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Police officers confront protesters after the announcement of the grand jury decision not to indict police officer Darren Wilson
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A group of protesters vandalize a police vehicle
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Protesters vandalize a police car outside the Ferguson Police Department
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A woman approaches the barricade to confront the police outside the Ferguson Police Department
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A protester stands with his hands on his head as a cloud of tear gas approaches after a grand jury returned no indictment
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St. Louis County police officers stand guard in front of the Ferguson police department
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Protesters gather in front of the Ferguson Police Department before the announcement of the grand jury decision
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People embrace at the memorial location for Michael Brown in Ferguson Missouri,
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A police officer secures an area around the Buzz Westfall Justice Center in Clayton, Missouri where a grand jury is considering whether to indict a white Ferguson police officer who shot and killed an 18-year-old black teenager, Michael Brown.
JEWEL SAMAD/AFP/Getty Images
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Police rush in to break up protesters outside the Ferguson Police Station in Ferguson, Missouri
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Michael Brown's family attorney Anthony Gray (L) speaks during an announcement for Justice Disciple volunteers
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A makeshift memorial on the street in Ferguson where Michael Brown died
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Demonstrators in Ferguson, Missouri, mount a protest ahead of the grand jury’s decision. Such protests have been ongoing in the city since 18-year-old Michael Brown’s killing
The Supreme Court shaped the U.S. standard in a 1989 decision that said the use of force must be evaluated through the "perspective of a reasonable officer on the scene" rather than being judged after the fact.
Given what's known about Wilson's account of the shooting, it's most likely that the grand jury decided Wilson was justified under self-defence — that he feared for his life when Brown (in his telling) assaulted him in his car and tried to grab at his gun.
Fight with a "felon"
Lawyers for Brown's family say the teen was trying to surrender when he was shot, while Wilson's supporters say the officer feared for his life and opened fire in self-defence.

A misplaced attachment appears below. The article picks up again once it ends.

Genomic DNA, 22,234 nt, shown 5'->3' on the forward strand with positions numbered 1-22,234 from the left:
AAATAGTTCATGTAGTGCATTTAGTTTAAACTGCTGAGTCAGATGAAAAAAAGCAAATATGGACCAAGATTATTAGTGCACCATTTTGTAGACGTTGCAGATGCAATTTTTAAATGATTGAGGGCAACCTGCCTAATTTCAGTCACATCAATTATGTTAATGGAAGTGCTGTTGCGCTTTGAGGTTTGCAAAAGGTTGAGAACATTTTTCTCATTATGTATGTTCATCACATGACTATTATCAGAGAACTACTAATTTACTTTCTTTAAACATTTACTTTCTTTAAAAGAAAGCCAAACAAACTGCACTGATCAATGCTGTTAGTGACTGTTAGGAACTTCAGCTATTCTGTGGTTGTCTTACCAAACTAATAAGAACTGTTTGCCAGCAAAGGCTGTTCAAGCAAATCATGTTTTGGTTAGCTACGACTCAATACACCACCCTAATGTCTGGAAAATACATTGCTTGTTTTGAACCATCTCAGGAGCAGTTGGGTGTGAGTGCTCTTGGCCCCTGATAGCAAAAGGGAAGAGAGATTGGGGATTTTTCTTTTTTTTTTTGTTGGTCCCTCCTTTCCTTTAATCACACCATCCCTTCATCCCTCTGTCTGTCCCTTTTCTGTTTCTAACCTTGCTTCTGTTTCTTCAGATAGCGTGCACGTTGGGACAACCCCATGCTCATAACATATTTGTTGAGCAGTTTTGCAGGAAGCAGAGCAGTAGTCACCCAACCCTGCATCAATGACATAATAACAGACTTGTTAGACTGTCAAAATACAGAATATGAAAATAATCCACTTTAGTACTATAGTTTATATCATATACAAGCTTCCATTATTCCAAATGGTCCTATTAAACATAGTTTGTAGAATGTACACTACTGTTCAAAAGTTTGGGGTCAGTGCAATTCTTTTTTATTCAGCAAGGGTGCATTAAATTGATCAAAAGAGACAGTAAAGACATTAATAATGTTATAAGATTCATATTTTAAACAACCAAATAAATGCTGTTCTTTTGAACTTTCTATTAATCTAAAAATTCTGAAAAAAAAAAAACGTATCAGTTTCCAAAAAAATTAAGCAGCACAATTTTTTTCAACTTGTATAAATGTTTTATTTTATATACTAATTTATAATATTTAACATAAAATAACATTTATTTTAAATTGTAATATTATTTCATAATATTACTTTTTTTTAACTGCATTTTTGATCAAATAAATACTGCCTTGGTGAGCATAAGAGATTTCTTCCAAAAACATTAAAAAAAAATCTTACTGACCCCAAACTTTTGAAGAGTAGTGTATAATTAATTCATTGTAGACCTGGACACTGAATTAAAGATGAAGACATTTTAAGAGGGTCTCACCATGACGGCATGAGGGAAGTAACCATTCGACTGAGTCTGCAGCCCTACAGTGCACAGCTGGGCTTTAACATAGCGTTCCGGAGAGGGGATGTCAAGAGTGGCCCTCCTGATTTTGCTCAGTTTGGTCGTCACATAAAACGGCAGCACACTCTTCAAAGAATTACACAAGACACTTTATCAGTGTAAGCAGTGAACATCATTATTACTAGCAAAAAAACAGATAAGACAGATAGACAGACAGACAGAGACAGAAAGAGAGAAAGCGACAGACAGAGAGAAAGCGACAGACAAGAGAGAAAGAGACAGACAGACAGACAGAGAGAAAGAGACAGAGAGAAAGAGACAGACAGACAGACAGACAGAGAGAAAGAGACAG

But results from the autopsy suggest that at least some of the shots fired were when Brown was fleeing.
Whether or not Brown then turned back to “charge” at Wilson again – as it seems is his account – those shots could be justified if Wilson deemed them to be stopping a dangerous felon likely to cause serious harm to someone else.
McCulloch said last night that Brown was a suspect in a nearby robbery – potentially making him a felon.
Inconsistent witness accounts
A number of witnesses have described to the media how they saw Brown standing still with his hands in the air when he was fatally shot.
But McCulloch described a tangled mass of conflicting testimony from 60 witnesses about what happened during the incident that led to Brown's death.
He said that not all of them could be right – and that much of the testimony did not square with the physical evidence.
Witnesses disagreed on whether Brown's hands were up at the time he was shot, McCulloch said, adding that Wilson shot at Brown 12 times. The final shot hit Brown in the top of his head.
David Klinger, an associate professor of criminology at the University of Missouri-St Louis and an authority on police shootings, told the Guardian that this fatal last bullet's trajectory suggested a “body tilted forward from the waist”.
“It’s not necessarily evidence that he was charging. But it is evidence that suggests he wasn’t standing still with his hands up.”
Severity of Wilson’s own injuries
Pictures have emerged since the incident that purportedly show the injuries Wilson received.
Though many have pointed out that they don't appear particularly serious, any harm is likely to impact the threat the police officer perceived.
“If an officer is already injured, he is not reasonably going to sit there and let a guy beat him because he can’t use anything but his gun to defend himself,” Klinger said.
The choice to go to a grand jury at all
Some concerns have been raised that the unusual call to hand over the Wilson indictment decision to a grand jury represented a reluctance on prosecutor McCulloch’s part to pursue justice.
Alex Little, a former federal prosecutor, told Vox that McCulloch had already “decided to abdicate his role in the process as an advocate for justice” by giving the decision to a jury.
“At that point, there's no longer a prosecutor in the room guiding the grand jurors, and — more importantly — no state official acting on behalf of the victim, Michael Brown,” he said.
It is worth noting that Wilson could still face action over the shooting.
A separate federal probe into the shooting is still going on, and US Attorney General Eric Holder emphasised that the Justice Department investigators had not reached any conclusions.